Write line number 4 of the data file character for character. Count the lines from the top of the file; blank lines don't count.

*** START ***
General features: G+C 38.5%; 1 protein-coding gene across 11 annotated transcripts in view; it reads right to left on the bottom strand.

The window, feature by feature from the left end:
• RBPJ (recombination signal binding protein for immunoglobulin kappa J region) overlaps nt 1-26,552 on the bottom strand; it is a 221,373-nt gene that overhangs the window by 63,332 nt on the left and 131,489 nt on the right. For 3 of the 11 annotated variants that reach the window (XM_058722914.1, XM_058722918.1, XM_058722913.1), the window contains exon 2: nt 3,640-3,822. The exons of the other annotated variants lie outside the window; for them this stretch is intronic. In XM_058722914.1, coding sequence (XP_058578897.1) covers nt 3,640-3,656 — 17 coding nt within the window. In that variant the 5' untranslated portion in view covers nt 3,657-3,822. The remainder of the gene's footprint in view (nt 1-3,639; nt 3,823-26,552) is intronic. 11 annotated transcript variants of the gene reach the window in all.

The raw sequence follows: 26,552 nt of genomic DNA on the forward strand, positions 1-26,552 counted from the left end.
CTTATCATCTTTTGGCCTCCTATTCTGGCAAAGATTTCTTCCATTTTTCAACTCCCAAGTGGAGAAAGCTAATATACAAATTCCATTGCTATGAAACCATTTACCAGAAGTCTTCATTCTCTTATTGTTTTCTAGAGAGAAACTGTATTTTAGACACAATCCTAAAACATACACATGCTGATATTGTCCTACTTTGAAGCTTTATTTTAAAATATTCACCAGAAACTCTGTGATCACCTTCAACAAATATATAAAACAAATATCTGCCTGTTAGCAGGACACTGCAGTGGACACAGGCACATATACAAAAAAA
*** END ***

The raw sequence follows: 26,552 nt of genomic DNA on the forward strand, positions 1-26,552 counted from the left end.